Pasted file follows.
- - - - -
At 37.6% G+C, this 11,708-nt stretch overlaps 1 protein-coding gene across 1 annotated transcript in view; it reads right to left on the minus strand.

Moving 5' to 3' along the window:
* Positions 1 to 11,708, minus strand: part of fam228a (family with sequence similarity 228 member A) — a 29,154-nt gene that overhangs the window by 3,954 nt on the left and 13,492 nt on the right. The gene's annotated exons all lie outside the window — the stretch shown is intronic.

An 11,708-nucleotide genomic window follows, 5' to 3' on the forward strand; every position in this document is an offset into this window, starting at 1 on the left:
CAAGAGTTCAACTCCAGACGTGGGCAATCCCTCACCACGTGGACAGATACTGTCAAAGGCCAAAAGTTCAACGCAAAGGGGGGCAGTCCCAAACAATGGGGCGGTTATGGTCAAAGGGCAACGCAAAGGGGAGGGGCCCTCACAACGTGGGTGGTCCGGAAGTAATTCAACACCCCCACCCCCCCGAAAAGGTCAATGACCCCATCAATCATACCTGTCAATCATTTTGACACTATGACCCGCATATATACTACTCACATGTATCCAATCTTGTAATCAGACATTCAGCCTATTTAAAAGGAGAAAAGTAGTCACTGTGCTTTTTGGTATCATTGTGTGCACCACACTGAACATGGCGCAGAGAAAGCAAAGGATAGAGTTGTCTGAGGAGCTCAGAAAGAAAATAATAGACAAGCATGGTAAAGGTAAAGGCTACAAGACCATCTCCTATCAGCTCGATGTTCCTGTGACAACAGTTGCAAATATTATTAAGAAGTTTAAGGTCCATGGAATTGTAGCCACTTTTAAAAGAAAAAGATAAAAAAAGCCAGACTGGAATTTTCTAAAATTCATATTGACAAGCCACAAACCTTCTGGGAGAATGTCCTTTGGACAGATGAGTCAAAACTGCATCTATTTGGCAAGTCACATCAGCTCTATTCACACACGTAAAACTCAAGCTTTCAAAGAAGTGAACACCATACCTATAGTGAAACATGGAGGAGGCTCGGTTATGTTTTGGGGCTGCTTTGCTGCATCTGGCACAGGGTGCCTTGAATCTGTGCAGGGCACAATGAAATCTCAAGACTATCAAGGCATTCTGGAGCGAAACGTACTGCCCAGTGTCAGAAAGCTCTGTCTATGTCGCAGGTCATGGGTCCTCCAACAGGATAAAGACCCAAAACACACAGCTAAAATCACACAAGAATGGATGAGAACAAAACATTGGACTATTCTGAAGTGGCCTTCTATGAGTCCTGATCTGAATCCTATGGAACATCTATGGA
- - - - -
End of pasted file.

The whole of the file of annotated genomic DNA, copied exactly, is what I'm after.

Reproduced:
At 37.6% G+C, this 11,708-nt stretch overlaps 1 protein-coding gene across 1 annotated transcript in view; it reads right to left on the minus strand.

Moving 5' to 3' along the window:
* Positions 1 to 11,708, minus strand: part of fam228a (family with sequence similarity 228 member A) — a 29,154-nt gene that overhangs the window by 3,954 nt on the left and 13,492 nt on the right. The gene's annotated exons all lie outside the window — the stretch shown is intronic.

An 11,708-nucleotide genomic window follows, 5' to 3' on the forward strand; every position in this document is an offset into this window, starting at 1 on the left:
CAAGAGTTCAACTCCAGACGTGGGCAATCCCTCACCACGTGGACAGATACTGTCAAAGGCCAAAAGTTCAACGCAAAGGGGGGCAGTCCCAAACAATGGGGCGGTTATGGTCAAAGGGCAACGCAAAGGGGAGGGGCCCTCACAACGTGGGTGGTCCGGAAGTAATTCAACACCCCCACCCCCCCGAAAAGGTCAATGACCCCATCAATCATACCTGTCAATCATTTTGACACTATGACCCGCATATATACTACTCACATGTATCCAATCTTGTAATCAGACATTCAGCCTATTTAAAAGGAGAAAAGTAGTCACTGTGCTTTTTGGTATCATTGTGTGCACCACACTGAACATGGCGCAGAGAAAGCAAAGGATAGAGTTGTCTGAGGAGCTCAGAAAGAAAATAATAGACAAGCATGGTAAAGGTAAAGGCTACAAGACCATCTCCTATCAGCTCGATGTTCCTGTGACAACAGTTGCAAATATTATTAAGAAGTTTAAGGTCCATGGAATTGTAGCCACTTTTAAAAGAAAAAGATAAAAAAAGCCAGACTGGAATTTTCTAAAATTCATATTGACAAGCCACAAACCTTCTGGGAGAATGTCCTTTGGACAGATGAGTCAAAACTGCATCTATTTGGCAAGTCACATCAGCTCTATTCACACACGTAAAACTCAAGCTTTCAAAGAAGTGAACACCATACCTATAGTGAAACATGGAGGAGGCTCGGTTATGTTTTGGGGCTGCTTTGCTGCATCTGGCACAGGGTGCCTTGAATCTGTGCAGGGCACAATGAAATCTCAAGACTATCAAGGCATTCTGGAGCGAAACGTACTGCCCAGTGTCAGAAAGCTCTGTCTATGTCGCAGGTCATGGGTCCTCCAACAGGATAAAGACCCAAAACACACAGCTAAAATCACACAAGAATGGATGAGAACAAAACATTGGACTATTCTGAAGTGGCCTTCTATGAGTCCTGATCTGAATCCTATGGAACATCTATGGA